Russia's Response To Fires Does Little To Calm

OREKHOVO-ZUYEVO, Russia — The flames, bright orange and menacing, advanced steadily through a field of dried-out reeds, sending up coils of smoke and heading in the general direction of a village that, with its log homes, picket fences and gigantic haystacks, seemed to have been laid out by an arsonist.

OREKHOVO-ZUYEVO, Russia — The flames, bright orange and menacing, advanced steadily through a field of dried-out reeds, sending up coils of smoke and heading in the general direction of a village that, with its log homes, picket fences and gigantic haystacks, seemed to have been laid out by an arsonist.

With calamity perhaps only a few minutes away, all that stood between the flames and the village, Zaprudino, was 58-year-old Vladimir M. Ulyonov, equipped with a shovel and a lot of anger at his government for failing to provide even the most minimal assistance.

In this summer of extreme heat, drought, crop failures and, now, a nationwide eruption of wildfires, the Russian government is facing a rare upwelling of popular anger. More than 3,000 people have been left homeless because of the fires, the government has said, and 52 have been killed.

And as the acres burn and the damage mounts, the government is being tested at all levels and, quite often, found wanting. After decades of institutional inertia and official corruption, opposition figures here say, the government’s capacity to respond to crises has been severely eroded, a fact that has emerged starkly in recent days.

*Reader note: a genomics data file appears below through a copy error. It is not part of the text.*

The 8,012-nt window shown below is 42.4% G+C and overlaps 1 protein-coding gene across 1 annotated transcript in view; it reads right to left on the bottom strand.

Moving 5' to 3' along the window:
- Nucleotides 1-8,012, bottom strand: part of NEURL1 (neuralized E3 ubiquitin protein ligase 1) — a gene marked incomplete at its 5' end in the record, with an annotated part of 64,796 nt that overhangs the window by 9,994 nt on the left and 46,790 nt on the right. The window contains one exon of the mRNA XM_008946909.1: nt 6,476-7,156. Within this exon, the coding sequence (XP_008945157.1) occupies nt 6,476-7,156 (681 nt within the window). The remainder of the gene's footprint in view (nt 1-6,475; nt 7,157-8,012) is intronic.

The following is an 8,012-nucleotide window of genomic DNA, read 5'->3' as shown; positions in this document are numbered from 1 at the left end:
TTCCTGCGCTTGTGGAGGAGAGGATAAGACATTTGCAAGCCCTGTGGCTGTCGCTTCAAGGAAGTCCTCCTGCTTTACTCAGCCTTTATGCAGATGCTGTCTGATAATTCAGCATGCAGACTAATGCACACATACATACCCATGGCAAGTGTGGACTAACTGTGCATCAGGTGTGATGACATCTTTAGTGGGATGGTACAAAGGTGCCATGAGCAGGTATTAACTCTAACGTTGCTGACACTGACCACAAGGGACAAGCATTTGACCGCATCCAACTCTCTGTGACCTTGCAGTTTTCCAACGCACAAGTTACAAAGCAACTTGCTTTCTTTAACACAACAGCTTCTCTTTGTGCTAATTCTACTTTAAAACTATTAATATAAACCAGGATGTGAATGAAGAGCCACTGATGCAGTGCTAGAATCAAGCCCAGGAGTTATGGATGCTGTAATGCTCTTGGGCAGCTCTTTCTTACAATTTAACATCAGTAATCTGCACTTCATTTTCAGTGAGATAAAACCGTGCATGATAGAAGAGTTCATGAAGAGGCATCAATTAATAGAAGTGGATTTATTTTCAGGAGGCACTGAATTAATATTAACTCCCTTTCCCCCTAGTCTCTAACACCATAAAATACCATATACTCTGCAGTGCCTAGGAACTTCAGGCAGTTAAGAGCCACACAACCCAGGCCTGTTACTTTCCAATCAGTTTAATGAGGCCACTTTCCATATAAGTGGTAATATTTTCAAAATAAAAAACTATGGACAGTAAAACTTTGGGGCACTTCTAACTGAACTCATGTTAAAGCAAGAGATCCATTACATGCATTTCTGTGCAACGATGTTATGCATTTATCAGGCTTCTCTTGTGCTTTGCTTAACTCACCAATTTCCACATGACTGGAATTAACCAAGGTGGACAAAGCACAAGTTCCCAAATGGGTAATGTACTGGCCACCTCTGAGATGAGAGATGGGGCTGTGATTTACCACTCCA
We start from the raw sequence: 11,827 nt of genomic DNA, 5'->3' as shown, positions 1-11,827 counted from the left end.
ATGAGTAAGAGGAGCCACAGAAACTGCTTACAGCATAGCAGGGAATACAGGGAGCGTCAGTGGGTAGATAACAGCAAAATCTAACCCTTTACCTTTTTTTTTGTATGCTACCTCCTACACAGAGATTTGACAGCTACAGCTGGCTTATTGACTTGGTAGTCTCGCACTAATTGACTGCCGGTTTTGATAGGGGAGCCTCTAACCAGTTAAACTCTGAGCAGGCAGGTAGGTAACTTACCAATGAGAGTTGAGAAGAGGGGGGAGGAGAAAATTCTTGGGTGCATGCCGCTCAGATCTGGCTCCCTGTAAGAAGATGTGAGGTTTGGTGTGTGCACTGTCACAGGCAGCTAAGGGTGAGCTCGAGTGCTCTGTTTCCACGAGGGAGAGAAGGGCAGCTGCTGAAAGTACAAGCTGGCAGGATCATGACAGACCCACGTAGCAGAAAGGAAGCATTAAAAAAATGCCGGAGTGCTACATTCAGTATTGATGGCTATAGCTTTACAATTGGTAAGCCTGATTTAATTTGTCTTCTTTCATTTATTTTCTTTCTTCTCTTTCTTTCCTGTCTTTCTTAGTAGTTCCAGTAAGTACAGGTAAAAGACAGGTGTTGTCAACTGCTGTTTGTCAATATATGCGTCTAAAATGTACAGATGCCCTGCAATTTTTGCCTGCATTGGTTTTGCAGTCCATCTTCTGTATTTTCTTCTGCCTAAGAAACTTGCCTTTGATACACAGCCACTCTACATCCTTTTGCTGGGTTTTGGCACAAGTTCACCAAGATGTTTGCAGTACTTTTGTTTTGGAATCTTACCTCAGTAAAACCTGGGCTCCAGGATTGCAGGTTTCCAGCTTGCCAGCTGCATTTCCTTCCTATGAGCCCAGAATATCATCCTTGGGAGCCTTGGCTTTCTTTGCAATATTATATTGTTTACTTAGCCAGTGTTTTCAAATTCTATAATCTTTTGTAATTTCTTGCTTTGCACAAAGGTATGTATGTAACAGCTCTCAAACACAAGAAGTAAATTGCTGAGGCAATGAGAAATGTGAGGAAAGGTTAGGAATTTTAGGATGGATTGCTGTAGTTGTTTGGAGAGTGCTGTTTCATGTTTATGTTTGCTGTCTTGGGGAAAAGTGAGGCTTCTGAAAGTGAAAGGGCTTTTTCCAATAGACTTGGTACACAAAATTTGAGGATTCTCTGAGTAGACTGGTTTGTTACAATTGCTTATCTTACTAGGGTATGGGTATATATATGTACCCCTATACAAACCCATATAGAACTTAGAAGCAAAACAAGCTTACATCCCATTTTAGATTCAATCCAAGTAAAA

When the wildfires broke out, stoked by the hottest weather here since record-keeping began, more than 130 years, ago, officials and the Russian news media reported that firefighters had discovered access roads to the forests were overgrown and in poor repair, ponds intended to provide water for refilling their tanks were filled with sludge and their fire trucks were frequently broken down.

Local officials also blame a revised 2006 forest code that allowed logging companies to contract out firefighting operations. When the fires broke out, the contractors were woefully unprepared and inadequately equipped, said Viktor N. Sorokhin, a deputy head of administration for the Orekhovo-Zuyevo district, about 50 miles east of Moscow.

The new code also cut the number of foresters in the district by half, he added, to 150 from 300.

As the fire damage mounts, critics have noted that Ilim Pulp, a timber company half owned by International Paper, where President Dmitiri A. Medvedev worked as a corporate lawyer in the 1990s, had lobbied hard for the legislation easing logging regulation.